GBC grads now work together as a husband-and-wife construction management team building massive solar farms in Australia 

Latifa and Nick Smudja

When they were students at George Brown College (GBC), Latifa and Nick Smudja stuck together for group projects and assignments. Now, as husband and wife, they're using the skills they learned in their program on their biggest group assignment yet — a massive solar farm construction project on the other side of the world. 

Nick and Latifa work for PCL Construction at the forefront of the company's renewable energy business unit in Australia. They both graduated from the Honours Bachelor of Technology (Construction Management) program in 2016 and are heading into their second year working Down Under, overseeing the construction of solar farms in New South Wales, with Nick as a project manager and Latifa as project coordinator. 

"The trust is there, and PCL knows we work well together," Nick said. "We were selected as Canadian ambassadors to the Australian team to implement PCL Canadian operations, practices and procedures and teach the Australians how to build the Canadian way." 

The pair works the way they studied at GBC by relying on each other's strongest skills and building each other up.  

"That's how we balance each other out," Latifa says. "It's like we're getting paid to be back at school."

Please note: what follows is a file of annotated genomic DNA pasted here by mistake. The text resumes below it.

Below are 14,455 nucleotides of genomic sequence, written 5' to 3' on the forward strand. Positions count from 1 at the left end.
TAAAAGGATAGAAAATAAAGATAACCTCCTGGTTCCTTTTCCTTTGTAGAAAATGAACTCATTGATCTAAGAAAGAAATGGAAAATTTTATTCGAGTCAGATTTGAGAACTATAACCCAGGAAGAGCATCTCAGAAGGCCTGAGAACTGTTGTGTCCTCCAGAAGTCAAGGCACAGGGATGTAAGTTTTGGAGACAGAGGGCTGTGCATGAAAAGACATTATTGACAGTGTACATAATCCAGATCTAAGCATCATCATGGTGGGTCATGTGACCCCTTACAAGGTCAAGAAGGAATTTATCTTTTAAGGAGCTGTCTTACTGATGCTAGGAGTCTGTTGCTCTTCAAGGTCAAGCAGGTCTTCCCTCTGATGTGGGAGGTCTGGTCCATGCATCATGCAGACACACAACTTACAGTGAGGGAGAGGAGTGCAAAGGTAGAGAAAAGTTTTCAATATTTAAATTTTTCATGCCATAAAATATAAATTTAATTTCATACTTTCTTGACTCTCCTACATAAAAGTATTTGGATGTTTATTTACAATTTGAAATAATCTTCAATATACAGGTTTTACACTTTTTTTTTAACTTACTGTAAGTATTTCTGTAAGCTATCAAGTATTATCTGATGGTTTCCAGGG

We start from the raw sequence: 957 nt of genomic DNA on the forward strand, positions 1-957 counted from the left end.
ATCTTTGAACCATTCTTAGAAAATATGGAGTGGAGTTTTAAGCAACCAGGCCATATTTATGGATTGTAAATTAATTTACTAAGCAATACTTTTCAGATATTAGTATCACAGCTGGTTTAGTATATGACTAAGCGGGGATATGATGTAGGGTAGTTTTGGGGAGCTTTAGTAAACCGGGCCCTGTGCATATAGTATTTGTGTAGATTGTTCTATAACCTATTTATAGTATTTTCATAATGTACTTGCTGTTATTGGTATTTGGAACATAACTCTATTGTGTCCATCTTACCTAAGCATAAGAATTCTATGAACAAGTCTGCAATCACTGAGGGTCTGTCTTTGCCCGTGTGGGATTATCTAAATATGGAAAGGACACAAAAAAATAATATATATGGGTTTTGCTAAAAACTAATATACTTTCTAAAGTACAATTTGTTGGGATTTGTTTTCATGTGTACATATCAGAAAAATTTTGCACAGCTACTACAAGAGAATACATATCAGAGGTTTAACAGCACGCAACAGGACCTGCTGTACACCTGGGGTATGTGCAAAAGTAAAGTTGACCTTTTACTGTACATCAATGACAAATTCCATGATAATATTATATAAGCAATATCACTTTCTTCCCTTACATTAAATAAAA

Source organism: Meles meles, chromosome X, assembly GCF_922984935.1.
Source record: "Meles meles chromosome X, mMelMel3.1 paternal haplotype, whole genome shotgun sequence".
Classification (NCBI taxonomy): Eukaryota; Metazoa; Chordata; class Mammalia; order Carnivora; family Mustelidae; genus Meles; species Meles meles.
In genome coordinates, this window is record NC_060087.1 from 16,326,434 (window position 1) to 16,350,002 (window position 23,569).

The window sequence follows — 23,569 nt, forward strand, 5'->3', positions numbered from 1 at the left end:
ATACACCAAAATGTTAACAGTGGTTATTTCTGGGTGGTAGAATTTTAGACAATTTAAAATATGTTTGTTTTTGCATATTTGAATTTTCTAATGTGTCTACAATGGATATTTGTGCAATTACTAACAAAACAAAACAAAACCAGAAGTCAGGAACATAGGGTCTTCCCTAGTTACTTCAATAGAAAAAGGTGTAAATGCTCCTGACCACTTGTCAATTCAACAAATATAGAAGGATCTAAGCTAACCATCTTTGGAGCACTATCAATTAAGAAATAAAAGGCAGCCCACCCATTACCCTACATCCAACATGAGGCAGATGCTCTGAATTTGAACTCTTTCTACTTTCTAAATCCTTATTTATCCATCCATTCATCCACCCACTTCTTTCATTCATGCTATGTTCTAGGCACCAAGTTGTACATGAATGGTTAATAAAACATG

Leading renewable energy projects in Australia 

The couple moved to a remote area of New South Wales, about six-and-a-half hours west of Sydney, in May 2021, where they oversaw every aspect of constructing a 200-acre solar farm that powers the surrounding communities. 

"Risk management is a big thing we learned at George Brown," Latifa said. "We worked through spreadsheets with our professors, and we're doing a very similar thing here." 

While the move and the work were exciting, their new environment posed unique challenges unlike any they'd experienced in Toronto — mainly the weather. They said the intense heat took some getting used to, but the heavy and historic rainfalls and flooding had them sweating. In addition, blocked roads affected the delivery of supplies and extended the project deadline by nearly a year. 

And there was the pandemic and lockdowns that also affected deliveries to the site. 

The project's remote location also provided transportation challenges. The pair coordinated with contractors and colleagues in North America, Europe and Asia, managing delivery schedules and meetings across multiple time zones. 

Nick and Latifa expect to wrap up the project in February or March and already have their sights set on their next challenge in New South Wales. They will lead the construction of a second solar farm, twice as big as the first, on a site about three-and-a-half hours west of Sydney. That project is slated to begin in May. 

"That was a big win for us to continue operations in Australia," Nick said.  

While the couple misses Toronto, Nick and Latifa are happy to remain in Australia, where they're enjoying the slower pace of life and easier access to travel to countries that they'd only dreamed of visiting before their move. They visited New Zealand in December and are considering a trip to Japan. 

Nick and Latifa marvel at the fact that less than a decade ago, they were students. Now they’re pushing their careers forward in exciting ways on the other side of the world. 

"If we didn't go to George Brown, we wouldn't be here," Nick said.  

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